'Tiger Reserve guidelines fail to address tribal issues'
The environment ministry’s new eco-tourism guidelines for tiger reserves has hit another rough patch with 2 members of the committee that framed the guidelines complaining to environment ministry Jayanthi Natarajan that rights of people living in and around the reserves have been over-looked to accommodate the tourism industry.delhi Updated: Oct 02, 2012 22:26 IST
The environment ministry’s new eco-tourism guidelines for tiger reserves has hit another rough patch with two members of the committee that framed the guidelines complaining to environment ministry Jayanthi Natarajan that rights of people living in and around the reserves have been over-looked to accommodate the tourism industry.
Tushar Das and Swati Seshadri representing forest rights groups in the expert panel set up by National Tiger Conservation Authority (NTCA) to review its July guidelines to regulate tourism in 41 tiger reserves in India claim that the authority had failed to respond to their objections.
“We have learnt that the NTCA has neither responded to the objections not has submitted the note of objections in the (Supreme) Court during submission of guidelines, this is despite our explicit request to do so,” they said in a letter to Natarajan on Monday.
The court is expected to hear the case on Wednesday.
Their grouse is that even though they had emailed the objections regarding overlooking the Forest Rights Act in the guidelines on September 22 to NTCA member secretary Rajesh Gopal, there was no mention about it in the guidelines submitted in the court four days later.
“Submission of the NTCA in the court are therefore incomplete and misleading and we object to it,” the letter read.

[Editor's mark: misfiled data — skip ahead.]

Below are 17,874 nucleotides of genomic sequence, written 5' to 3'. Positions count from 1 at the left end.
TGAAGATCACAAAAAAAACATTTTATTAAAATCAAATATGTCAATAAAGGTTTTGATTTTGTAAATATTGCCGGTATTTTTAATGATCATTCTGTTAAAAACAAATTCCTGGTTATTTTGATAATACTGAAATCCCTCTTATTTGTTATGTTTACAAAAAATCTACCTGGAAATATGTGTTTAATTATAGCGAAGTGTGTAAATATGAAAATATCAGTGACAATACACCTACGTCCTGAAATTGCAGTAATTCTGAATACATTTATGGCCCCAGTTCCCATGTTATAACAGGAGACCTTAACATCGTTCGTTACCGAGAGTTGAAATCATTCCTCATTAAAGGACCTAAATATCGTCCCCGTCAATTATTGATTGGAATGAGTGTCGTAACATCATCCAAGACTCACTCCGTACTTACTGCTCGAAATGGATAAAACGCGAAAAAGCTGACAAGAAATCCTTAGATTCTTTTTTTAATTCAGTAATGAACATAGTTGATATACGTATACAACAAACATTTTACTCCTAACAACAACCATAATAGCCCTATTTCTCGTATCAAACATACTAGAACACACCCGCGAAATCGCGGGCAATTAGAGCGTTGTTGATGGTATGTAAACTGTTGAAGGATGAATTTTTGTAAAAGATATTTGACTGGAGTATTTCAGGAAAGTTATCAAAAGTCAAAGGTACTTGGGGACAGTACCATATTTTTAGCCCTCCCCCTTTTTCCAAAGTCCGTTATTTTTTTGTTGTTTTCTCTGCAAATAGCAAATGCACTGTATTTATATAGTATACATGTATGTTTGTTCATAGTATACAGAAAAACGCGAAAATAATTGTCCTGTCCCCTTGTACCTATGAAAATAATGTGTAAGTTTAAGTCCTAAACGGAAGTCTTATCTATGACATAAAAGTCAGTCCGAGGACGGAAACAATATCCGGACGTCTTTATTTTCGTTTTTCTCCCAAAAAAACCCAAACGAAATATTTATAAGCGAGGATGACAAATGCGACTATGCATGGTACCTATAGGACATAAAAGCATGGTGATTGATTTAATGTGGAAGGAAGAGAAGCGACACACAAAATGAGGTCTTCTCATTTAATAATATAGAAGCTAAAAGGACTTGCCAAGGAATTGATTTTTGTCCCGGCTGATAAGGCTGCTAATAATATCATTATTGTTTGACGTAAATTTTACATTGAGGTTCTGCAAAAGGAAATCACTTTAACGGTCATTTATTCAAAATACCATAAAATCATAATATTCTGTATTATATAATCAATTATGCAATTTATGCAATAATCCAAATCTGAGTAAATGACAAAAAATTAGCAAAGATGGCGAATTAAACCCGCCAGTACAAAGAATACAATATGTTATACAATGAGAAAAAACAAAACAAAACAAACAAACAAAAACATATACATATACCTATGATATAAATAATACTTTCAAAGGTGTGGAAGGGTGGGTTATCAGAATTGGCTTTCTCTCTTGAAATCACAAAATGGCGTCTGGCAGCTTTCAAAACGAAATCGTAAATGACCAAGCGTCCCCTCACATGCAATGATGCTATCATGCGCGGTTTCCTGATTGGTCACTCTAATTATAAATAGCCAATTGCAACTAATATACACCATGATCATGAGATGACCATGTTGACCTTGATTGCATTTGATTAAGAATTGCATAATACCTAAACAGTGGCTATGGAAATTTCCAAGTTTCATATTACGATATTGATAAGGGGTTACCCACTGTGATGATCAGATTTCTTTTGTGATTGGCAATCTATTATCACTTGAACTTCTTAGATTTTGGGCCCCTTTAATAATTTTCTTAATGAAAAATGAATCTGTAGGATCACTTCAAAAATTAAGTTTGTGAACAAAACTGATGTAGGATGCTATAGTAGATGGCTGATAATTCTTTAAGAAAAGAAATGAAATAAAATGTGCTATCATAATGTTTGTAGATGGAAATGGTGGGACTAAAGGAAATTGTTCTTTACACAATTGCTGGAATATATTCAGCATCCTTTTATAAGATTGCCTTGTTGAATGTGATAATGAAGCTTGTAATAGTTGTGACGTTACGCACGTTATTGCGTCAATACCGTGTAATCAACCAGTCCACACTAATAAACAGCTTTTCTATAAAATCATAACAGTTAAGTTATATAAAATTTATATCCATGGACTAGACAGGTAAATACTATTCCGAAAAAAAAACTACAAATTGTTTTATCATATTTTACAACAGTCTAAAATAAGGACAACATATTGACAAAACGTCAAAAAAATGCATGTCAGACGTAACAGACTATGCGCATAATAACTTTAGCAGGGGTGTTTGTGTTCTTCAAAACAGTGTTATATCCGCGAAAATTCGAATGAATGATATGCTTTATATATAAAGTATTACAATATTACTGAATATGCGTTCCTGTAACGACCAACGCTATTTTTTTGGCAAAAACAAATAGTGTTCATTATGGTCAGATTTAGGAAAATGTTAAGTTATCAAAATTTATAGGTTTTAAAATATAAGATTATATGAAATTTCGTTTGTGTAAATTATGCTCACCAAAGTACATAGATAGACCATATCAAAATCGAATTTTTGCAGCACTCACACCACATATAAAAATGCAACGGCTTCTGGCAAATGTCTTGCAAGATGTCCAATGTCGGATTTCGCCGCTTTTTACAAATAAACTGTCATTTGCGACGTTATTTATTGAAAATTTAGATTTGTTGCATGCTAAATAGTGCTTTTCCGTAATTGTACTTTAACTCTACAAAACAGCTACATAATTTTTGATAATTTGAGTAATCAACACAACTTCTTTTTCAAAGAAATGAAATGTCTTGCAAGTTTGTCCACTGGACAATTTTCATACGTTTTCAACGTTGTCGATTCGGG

Their main objection is to the way guidelines propose to identify and notify core and buffer areas, key for enforcing the new eco-tourism guidelines.
They took a strong objection at the guidelines considering the notified core and buffer zones as final without looking into harassment and eviction of of local communities in violation of the Forest Rights Act.
They also said that giving directors of forest reserve unified control for restoration of buffer zones was violation of the Forest Rights Act as well as the Wildlife Protection Act.
“The tourism industry has unjustifiably been given a special role in allocation of funds collected from tourism facilities,” they said in their complaint to Natarajan.
Urging the minister to take corrective action, Dash and Seshadri said the guidelines would impact the rights of scheduled tribes and other forest dwellers.
“We request you to look into the issue and ensure that the law is upheld especially in context of Scheduled Tribe and Other Traditional Forest Dwellers (Recognition of Forest Rights) Act,” they said.